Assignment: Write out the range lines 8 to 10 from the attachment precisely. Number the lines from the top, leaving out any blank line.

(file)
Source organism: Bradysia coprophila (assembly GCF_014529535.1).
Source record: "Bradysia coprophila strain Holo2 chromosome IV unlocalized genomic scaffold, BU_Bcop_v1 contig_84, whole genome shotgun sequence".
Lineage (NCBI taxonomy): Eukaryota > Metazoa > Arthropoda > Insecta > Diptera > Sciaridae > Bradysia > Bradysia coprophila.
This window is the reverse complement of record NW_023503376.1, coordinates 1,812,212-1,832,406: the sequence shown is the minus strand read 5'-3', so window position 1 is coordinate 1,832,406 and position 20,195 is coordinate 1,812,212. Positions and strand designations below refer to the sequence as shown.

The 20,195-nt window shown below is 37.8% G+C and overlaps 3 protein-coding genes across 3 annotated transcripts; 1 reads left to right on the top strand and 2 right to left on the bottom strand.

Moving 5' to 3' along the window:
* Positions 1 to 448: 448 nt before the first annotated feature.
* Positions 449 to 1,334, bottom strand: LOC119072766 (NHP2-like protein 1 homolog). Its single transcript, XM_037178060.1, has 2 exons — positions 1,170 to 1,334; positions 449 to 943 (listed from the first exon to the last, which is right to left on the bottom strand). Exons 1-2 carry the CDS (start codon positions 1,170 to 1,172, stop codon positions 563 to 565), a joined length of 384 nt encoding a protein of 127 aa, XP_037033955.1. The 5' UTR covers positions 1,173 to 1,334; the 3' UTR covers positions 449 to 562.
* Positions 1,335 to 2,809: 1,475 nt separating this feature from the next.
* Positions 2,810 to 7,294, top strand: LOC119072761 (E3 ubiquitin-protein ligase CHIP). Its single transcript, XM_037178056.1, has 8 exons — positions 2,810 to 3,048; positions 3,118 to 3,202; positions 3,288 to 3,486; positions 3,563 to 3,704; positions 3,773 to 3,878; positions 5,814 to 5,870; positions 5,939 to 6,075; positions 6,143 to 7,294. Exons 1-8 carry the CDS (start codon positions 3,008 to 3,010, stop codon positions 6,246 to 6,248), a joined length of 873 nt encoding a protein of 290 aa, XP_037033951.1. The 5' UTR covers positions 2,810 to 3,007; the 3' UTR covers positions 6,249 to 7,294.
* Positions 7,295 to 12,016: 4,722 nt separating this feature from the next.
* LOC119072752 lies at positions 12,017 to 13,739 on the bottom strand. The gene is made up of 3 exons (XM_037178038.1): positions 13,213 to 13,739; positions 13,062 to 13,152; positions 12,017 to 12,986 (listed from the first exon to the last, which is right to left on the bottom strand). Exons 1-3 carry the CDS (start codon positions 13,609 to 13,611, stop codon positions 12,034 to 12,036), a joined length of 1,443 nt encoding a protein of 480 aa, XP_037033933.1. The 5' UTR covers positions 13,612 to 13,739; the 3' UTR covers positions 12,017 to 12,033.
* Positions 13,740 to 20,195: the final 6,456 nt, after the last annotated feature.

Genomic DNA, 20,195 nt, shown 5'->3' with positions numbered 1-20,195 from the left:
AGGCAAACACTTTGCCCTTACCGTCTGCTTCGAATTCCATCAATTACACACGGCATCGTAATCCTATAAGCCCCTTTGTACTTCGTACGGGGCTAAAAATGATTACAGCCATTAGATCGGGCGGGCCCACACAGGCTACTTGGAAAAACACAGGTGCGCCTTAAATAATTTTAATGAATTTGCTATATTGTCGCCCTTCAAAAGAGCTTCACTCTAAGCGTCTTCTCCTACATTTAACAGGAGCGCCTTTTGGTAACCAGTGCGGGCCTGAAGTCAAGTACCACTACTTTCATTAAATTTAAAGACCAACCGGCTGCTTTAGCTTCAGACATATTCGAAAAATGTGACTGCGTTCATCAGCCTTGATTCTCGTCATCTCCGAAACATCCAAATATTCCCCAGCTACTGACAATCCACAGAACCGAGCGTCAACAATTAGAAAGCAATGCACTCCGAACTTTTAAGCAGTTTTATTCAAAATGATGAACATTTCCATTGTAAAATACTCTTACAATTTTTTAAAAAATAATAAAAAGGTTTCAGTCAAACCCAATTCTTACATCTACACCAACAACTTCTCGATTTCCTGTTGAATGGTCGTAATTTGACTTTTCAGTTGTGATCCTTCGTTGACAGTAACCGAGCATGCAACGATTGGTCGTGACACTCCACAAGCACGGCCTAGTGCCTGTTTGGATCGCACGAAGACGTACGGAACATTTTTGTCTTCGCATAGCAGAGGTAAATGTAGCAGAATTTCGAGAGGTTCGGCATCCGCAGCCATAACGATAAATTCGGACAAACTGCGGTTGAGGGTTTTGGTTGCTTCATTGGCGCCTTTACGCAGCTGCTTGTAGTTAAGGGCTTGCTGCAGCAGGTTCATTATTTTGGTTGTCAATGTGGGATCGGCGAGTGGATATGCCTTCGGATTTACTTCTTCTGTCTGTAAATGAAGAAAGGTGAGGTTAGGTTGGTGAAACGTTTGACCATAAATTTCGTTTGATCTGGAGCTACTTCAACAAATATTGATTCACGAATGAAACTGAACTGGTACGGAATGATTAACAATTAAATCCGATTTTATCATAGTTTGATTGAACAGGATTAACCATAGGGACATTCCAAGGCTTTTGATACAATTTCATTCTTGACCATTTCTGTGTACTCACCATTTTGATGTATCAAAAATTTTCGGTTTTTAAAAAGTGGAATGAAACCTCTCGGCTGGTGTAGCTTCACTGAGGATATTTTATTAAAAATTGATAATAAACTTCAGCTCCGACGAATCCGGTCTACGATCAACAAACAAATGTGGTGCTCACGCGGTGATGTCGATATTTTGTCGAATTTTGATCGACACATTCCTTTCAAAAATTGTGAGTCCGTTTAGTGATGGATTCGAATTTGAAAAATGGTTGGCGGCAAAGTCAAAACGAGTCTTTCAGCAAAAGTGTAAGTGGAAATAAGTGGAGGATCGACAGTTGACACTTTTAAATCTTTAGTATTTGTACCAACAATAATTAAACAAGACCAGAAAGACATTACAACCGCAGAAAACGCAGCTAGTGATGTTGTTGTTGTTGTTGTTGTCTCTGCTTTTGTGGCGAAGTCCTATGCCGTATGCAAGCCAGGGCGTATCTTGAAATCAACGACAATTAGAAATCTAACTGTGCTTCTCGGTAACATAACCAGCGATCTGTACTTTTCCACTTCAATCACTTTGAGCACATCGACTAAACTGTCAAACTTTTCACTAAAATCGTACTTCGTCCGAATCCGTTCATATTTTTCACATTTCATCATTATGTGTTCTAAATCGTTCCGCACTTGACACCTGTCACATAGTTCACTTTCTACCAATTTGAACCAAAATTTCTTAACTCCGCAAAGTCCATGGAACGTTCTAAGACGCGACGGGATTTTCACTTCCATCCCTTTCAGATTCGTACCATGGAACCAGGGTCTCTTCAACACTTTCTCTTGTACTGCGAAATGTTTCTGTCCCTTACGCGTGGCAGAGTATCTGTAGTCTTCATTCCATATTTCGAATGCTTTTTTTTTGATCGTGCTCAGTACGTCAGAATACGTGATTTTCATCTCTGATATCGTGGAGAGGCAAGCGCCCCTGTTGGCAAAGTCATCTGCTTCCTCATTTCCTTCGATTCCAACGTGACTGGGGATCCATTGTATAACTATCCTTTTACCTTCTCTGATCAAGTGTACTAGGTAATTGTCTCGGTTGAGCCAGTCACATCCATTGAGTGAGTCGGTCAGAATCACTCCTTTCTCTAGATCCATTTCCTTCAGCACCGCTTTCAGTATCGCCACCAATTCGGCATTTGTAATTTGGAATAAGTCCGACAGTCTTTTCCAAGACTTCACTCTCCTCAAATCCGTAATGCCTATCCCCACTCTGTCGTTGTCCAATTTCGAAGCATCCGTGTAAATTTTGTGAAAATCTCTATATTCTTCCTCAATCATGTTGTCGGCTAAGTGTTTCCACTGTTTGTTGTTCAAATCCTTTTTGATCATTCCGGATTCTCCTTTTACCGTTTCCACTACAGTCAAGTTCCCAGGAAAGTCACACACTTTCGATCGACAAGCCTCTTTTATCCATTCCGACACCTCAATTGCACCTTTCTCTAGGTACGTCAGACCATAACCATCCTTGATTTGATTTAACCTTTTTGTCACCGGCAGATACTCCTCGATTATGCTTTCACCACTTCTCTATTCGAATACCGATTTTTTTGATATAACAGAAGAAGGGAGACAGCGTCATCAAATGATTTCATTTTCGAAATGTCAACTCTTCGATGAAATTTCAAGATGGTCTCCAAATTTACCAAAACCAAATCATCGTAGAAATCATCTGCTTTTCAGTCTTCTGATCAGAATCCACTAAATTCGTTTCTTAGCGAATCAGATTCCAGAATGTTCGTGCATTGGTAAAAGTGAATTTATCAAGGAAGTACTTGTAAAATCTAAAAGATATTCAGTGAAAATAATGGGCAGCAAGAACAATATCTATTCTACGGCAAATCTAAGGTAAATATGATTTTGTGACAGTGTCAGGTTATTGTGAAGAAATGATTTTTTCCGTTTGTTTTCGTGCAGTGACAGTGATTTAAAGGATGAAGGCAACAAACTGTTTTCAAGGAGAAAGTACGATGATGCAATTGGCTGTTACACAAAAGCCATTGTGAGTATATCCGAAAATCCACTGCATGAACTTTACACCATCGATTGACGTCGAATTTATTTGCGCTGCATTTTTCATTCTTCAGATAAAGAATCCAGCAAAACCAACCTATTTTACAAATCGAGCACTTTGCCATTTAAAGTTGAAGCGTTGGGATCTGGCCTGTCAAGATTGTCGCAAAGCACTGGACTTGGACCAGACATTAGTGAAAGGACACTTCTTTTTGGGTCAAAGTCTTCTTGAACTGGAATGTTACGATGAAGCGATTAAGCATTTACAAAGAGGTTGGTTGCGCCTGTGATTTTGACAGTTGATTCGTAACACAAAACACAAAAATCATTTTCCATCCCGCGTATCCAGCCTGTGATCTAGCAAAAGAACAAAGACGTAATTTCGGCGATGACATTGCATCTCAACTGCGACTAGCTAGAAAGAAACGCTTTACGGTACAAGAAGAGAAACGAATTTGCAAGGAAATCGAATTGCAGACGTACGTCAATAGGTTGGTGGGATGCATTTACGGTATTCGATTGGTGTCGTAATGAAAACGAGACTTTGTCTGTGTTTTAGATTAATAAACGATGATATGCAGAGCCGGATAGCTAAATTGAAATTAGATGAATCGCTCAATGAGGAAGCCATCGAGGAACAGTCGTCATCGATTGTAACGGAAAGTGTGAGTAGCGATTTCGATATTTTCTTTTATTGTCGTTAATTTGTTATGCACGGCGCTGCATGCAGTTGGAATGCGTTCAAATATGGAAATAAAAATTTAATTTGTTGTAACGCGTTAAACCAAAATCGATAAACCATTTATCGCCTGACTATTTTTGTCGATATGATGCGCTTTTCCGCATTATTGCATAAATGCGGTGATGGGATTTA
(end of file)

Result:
* Positions 449 to 1,334, bottom strand: LOC119072766 (NHP2-like protein 1 homolog). Its single transcript, XM_037178060.1, has 2 exons — positions 1,170 to 1,334; positions 449 to 943 (listed from the first exon to the last, which is right to left on the bottom strand). Exons 1-2 carry the CDS (start codon positions 1,170 to 1,172, stop codon positions 563 to 565), a joined length of 384 nt encoding a protein of 127 aa, XP_037033955.1. The 5' UTR covers positions 1,173 to 1,334; the 3' UTR covers positions 449 to 562.
* Positions 1,335 to 2,809: 1,475 nt separating this feature from the next.
* Positions 2,810 to 7,294, top strand: LOC119072761 (E3 ubiquitin-protein ligase CHIP). Its single transcript, XM_037178056.1, has 8 exons — positions 2,810 to 3,048; positions 3,118 to 3,202; positions 3,288 to 3,486; positions 3,563 to 3,704; positions 3,773 to 3,878; positions 5,814 to 5,870; positions 5,939 to 6,075; positions 6,143 to 7,294. Exons 1-8 carry the CDS (start codon positions 3,008 to 3,010, stop codon positions 6,246 to 6,248), a joined length of 873 nt encoding a protein of 290 aa, XP_037033951.1. The 5' UTR covers positions 2,810 to 3,007; the 3' UTR covers positions 6,249 to 7,294.